World Stamps

United Nations stamps celebrate historic period of Mars exploration

Apr 28, 2022, 2 PM

By David Hartwig

Three recent missions to destinations on and around Mars have marked a historic period of exploration of the Red Planet. A United Nations Postal Administration April 24 issue celebrates these achievements.

The Planet Mars set includes six stamps (two for each U.N. post office), each in panes of 10, and three souvenir sheets offering three additional stamps (one for each U.N. post office).

“As an inseparable celestial companion of Earth, Mars has been a source of curiosity for mankind since time immemorial,” the UNPA said in a press release. “The space community has long strived to uncover the mysteries of Mars and has taken exceptional steps forward in 2021.”

The stamps for use from the post office at U.N. headquarters in New York City feature the Proctor Crater of Mars on the 58¢ denomination and the Mars 2020 Perseverance Rover on the $1.30 stamp. The souvenir sheet, also denominated $1.30, shows the Mars 2020 Ingenuity Helicopter.

The image of the Proctor Crater on the 58¢ stamp comes from a Feb. 9, 2009, picture taken by the High Resolution Imaging Science Experiment (HiRISE) camera on NASA’s Mars Reconnaissance Orbiter, according to NASA.

The Perseverance Rover and Ingenuity Helicopter landed on Mars Feb. 18, 2021, as part of the National Aeronautics and Space Administration (NASA) Mars 2020 mission. The objective of this mission, expected to last at least one year on Mars (or about 687 days on Earth), is to collect rock and soil samples while seeking signs of ancient life on the planet, according to the UNPA.

The stamps for use from the U.N. post office at the Palais des Nations in Geneva, Switzerland, show a picture of Mars on the 1.10-franc stamp, preparations to launch the Emirates Mars mission on the 1.50fr stamp, and the United Arab Emirates Hope Probe on the 2fr souvenir sheet.

The United Arab Emirates Hope Probe took the picture on the 1.10fr stamp. The probe, which just entered Martian orbit Feb. 9, 2022, is studying the atmosphere and climate of the planet, according to the UNPA.

“In Hope’s first year, the orbiter confirmed the existence of a discrete aurora, a highly localized atmospheric phenomenon on the night side of the planet, and took note of water-bearing clouds that grow and shrink daily,” the UNPA said.

The stamps for use from the post office at the Vienna International Center in Vienna, Austria, show elements from Tianwen-1, the first Mars mission for the China Nations Space Administration (CNSA).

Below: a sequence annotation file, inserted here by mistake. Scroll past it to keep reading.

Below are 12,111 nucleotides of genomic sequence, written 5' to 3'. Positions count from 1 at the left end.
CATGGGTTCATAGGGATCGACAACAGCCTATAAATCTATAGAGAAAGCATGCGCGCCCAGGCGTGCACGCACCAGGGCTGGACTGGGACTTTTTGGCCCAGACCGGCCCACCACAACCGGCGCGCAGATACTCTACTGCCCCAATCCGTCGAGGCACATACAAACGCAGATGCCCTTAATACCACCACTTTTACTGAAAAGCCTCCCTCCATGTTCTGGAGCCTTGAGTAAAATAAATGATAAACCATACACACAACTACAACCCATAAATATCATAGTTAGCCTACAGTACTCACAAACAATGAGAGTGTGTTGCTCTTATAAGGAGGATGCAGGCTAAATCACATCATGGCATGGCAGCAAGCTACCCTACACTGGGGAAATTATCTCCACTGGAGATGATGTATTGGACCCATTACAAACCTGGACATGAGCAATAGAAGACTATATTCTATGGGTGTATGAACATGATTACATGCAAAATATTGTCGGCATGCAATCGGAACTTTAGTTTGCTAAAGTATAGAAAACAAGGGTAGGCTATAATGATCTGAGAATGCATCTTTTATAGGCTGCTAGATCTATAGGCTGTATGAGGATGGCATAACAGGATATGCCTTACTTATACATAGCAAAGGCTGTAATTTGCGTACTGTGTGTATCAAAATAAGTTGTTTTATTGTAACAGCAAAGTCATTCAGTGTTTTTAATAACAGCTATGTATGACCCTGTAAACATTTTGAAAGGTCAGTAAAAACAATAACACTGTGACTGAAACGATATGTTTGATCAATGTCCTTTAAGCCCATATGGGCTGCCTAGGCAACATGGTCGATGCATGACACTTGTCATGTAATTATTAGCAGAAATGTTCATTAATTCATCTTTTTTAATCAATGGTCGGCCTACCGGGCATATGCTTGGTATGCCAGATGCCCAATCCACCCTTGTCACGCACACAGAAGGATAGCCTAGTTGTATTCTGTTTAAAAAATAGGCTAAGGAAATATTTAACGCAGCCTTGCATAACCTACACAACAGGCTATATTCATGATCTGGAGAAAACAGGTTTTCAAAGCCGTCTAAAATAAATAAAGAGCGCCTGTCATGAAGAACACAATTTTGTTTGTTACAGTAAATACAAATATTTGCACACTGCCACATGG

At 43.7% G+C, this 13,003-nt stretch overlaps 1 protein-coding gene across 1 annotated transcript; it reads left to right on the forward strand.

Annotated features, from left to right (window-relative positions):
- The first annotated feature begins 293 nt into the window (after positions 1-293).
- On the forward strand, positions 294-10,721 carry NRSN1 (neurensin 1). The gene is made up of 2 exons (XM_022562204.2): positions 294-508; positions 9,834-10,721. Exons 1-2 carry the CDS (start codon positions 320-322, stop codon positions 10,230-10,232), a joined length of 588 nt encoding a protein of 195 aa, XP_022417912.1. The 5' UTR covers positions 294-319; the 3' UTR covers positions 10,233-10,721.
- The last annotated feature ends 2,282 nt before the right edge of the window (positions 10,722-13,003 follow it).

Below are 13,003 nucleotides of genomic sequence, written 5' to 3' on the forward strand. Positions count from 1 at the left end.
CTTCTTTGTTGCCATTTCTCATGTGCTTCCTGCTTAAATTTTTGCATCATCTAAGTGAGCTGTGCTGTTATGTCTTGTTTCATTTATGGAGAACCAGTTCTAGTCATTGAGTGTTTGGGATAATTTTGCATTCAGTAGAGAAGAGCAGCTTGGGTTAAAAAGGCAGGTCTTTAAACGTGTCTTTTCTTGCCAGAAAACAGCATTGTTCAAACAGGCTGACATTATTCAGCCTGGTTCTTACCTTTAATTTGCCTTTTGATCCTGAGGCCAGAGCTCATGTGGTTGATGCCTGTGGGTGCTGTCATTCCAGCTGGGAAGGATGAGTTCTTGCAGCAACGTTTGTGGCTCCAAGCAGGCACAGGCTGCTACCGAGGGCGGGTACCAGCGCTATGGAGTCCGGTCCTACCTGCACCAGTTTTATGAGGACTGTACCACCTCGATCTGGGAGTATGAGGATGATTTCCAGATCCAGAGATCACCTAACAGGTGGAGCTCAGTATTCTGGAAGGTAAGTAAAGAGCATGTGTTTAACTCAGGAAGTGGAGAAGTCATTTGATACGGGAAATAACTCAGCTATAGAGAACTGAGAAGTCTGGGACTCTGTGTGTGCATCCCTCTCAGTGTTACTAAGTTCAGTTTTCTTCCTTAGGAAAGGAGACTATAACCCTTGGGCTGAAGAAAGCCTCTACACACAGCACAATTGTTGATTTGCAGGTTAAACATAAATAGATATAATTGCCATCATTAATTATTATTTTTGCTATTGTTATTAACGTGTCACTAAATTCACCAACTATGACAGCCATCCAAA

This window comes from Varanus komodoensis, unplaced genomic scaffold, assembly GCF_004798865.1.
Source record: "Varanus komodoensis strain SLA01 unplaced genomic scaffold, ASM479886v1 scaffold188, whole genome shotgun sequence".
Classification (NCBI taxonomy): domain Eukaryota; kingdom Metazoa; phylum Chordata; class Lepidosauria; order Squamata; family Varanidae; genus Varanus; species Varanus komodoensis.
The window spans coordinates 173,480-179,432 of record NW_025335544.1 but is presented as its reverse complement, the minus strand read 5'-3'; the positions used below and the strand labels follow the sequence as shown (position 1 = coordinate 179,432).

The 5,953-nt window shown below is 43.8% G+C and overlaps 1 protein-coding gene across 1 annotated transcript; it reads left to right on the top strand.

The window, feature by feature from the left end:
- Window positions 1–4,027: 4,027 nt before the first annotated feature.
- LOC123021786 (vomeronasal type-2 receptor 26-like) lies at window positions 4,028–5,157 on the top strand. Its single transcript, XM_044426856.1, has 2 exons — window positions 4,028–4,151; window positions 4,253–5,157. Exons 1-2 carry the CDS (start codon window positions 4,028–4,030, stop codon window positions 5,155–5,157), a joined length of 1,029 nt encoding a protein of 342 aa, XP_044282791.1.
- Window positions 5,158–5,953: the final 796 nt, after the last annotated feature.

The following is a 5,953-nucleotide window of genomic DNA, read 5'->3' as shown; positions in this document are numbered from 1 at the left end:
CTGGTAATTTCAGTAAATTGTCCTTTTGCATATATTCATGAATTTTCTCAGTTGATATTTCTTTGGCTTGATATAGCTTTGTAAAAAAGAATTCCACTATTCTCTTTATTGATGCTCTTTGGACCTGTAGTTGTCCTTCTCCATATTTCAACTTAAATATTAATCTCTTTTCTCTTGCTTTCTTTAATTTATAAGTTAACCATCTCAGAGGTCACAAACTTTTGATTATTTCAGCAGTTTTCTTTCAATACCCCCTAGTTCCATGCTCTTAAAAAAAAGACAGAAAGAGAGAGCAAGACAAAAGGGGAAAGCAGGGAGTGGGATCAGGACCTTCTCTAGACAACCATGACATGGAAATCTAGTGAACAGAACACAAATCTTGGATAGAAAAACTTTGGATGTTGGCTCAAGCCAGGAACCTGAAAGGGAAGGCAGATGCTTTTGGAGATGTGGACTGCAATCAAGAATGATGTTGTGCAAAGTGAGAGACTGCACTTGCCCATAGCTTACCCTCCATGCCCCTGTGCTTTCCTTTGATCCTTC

The €0.85 stamp pictures the pre-selected landing area for Tianwen-1 mission, the €1 stamp features the Zhurong Rover operating on Mars, and the Zhurong Rover Landing Platform is shown on the €1.80 souvenir sheet.

The Tianwen-1 mission consists of an orbiter, two deployable cameras, lander, remote camera and the Zhurong Rover. According to the UNPA, the purpose of the mission is to both explore the surface of Mars and orbit the planet. The mission landed on the surface of Mars on May 15, 2021.

The UNPA outlined important objectives for space exploration in its press release about the stamps: “As humankind races toward Mars, it is important that countries work together to promote international cooperation and peaceful use and exploration of space, and in the utilization of space science and technology for sustainable economic and social development.”

These objectives, according to the UNPA, are promoted by the United Nations Office for Outer Space Affairs. This office acts as the administrative organization for the United Nations Committee on the Peaceful Uses of Outer Space, according to the organization’s website.

The UNPA previously issued stamps related to peace in outer space. In 2018, the UNPA honored UNISPACE+50, the 50th anniversary celebration of the first United Nations Conference on the Exploration and Peaceful Uses of Outer Space with a set of six stamps and three souvenir sheets (Scott New York 1196-1198, Geneva 653-655, Vienna 623-625).

Sergio Baradat of the United Nations designed the new Planet Mars stamps using images supplied by the Emirate Mars Mission team, CNSA and NASA with the support of the United Nations Office for Outer Space Affairs.

Cartor Security Printing of France printed the stamps by offset hexachrome in the following quantities: 19,000 panes each of the 58¢, $1.30, 1.10fr and 1.50fr stamps; and 29,500 panes each of the €0.85 and €1 stamps. Each stamp measures 30 millimeters by 40mm.

The souvenir sheets were printed in quantities of 25,000 for the $1.30 and 2fr sheets and 82,000 for the €1.80 sheet. The souvenir sheets are 82mm by 82mm each with stamps that are 44mm by 44mm.

The UNPA held a pre-launch ceremony for the stamps April 23 at the Westpex stamp show in San Francisco.

For ordering information for these new Planet Mars stamps and related products, visit the UNPA website; email unpanyinquiries@un.org; telephone 212-963-7684 or 800-234-8672; or write to UNPA, Box 5900, Grand Central Station, New York, NY 10163-5900.

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